Upon the arrival in Baltimore of the First Defenders, via the Northern Central R. R. at about 1 :00 P.M., the companies left the train at Bolton Station and were formed in battalion in the following order: a detachment of regulars under Lieut. J.C. Pemberton on the right, next the Logan Guards, then the Allen Rifles, the Washington Artillery, and National Light Infantry, with the Ringgold Light Artillery as rear guard. Meanwhile Marshal Kane of the Baltimore police arrived to provide safe conduct, since it was necessary for the troops to march about two miles through the city to the other depot where they would embark for Washington. These five companies were the first Northern troops on their way to the capital to pass through Baltimore.

Most history sources which describe this trip lose sight of the peril to these Northern troops of passing through the principal city of a state that sympathized with the South. The administrations both at Harrisburg and Washington had been notified that if any attempt was made to pass troops through Baltimore, they might expect trouble from groups of Southern sympathizers. Thus the First Defenders’ expedition was intended as a test of public sentiment in this Maryland city which had given early proof that it was opposed to the Union. It is probably true that this peril was the reason for Colonel Slifer’s sudden cancellation on the 16th of the order for the Ringgold Company to proceed to Washington alone. A larger body of troops would be safer.

As the troops marched through the central city, they were confronted by an angry mob of Southern sympathizers, which vastly outnumbered them. The soldiers were under strict orders not to utter a word. This must have been hard to endure, for the mob shouted taunts, threats, and curses at the troops. From soldiers’ letters written home we have examples. Some of these taunts might have been considered funny, if the situation had not been so serious: “D’ya see that tall, four-eyed monster,” said one, pointing to a towering private; “Jeff Davis will ventilate his window panes in nine days.” “You will never go back to Pennsylvania for any more sauer kraut,” said another, pointing to a Dutchman; “Jeff Davis will give you saner kraut enough!” The example of silence set by the company of regulars did much to keep the volunteers from replying to these jeers. The slightest retort might have caused a riot. And the police could not be depended upon, for they seemed to enjoy the taunts of the mob. It is to their credit, however, that no serious consequences occurred, such as met the Massachusetts Sixth on the following day.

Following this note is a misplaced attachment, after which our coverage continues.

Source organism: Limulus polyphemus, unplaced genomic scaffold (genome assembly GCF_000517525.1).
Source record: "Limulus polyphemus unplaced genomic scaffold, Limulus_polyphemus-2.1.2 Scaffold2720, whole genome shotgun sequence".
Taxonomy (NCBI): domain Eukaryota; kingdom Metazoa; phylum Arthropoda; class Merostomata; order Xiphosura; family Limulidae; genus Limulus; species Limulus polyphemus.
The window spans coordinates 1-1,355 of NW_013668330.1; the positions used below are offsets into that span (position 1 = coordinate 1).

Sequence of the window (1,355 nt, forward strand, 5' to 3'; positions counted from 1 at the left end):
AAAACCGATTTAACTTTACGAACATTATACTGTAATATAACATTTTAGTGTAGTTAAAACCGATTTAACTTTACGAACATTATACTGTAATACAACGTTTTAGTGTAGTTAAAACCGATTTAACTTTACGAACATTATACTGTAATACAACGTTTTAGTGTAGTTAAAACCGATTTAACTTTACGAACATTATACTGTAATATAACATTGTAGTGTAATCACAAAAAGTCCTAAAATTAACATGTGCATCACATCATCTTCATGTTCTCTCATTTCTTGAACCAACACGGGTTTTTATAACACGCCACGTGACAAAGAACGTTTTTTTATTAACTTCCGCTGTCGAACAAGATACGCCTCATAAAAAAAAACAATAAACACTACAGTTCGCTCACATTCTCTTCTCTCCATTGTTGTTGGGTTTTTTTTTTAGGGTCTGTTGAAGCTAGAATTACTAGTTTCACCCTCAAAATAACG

On arriving near the center of the city, Lieutenant Pemberton filed off toward Fort McHenry with his detachment of regulars, leaving the volunteers to pursue their way to the station alone. The fact that the soldiers were practically unarmed added to their danger. The Logan Guards carried 34 Springfield muskets and were uniformed exactly like regulars, but they had no ammunition. A few of the officers and men carried loaded revolvers, but there wasn’t a charge of powder in the five companies. One of the Logan Guards carried a box of percussion caps in his pocket. He had distributed these to the men who carried the Springfield muskets, which they capped and carried half-cocked, creating the impression that these muskets were loaded. Thus the leaders of the mob were restrained from starting a bloody conflict with the soldiers.

The Ringgold Light Artillery fared even worse, for it had been ordered to leave its field artillery in Harrisburg, and was armed only with sabers. These men had been reluctant to abandon guns which they kept beautifully burnished and to which they had become attached, as soldiers do. (These field pieces were eventually returned to them on May 16). And the other companies had left their muskets in Harrisburg because they were promised modern arms on arrival in the capital.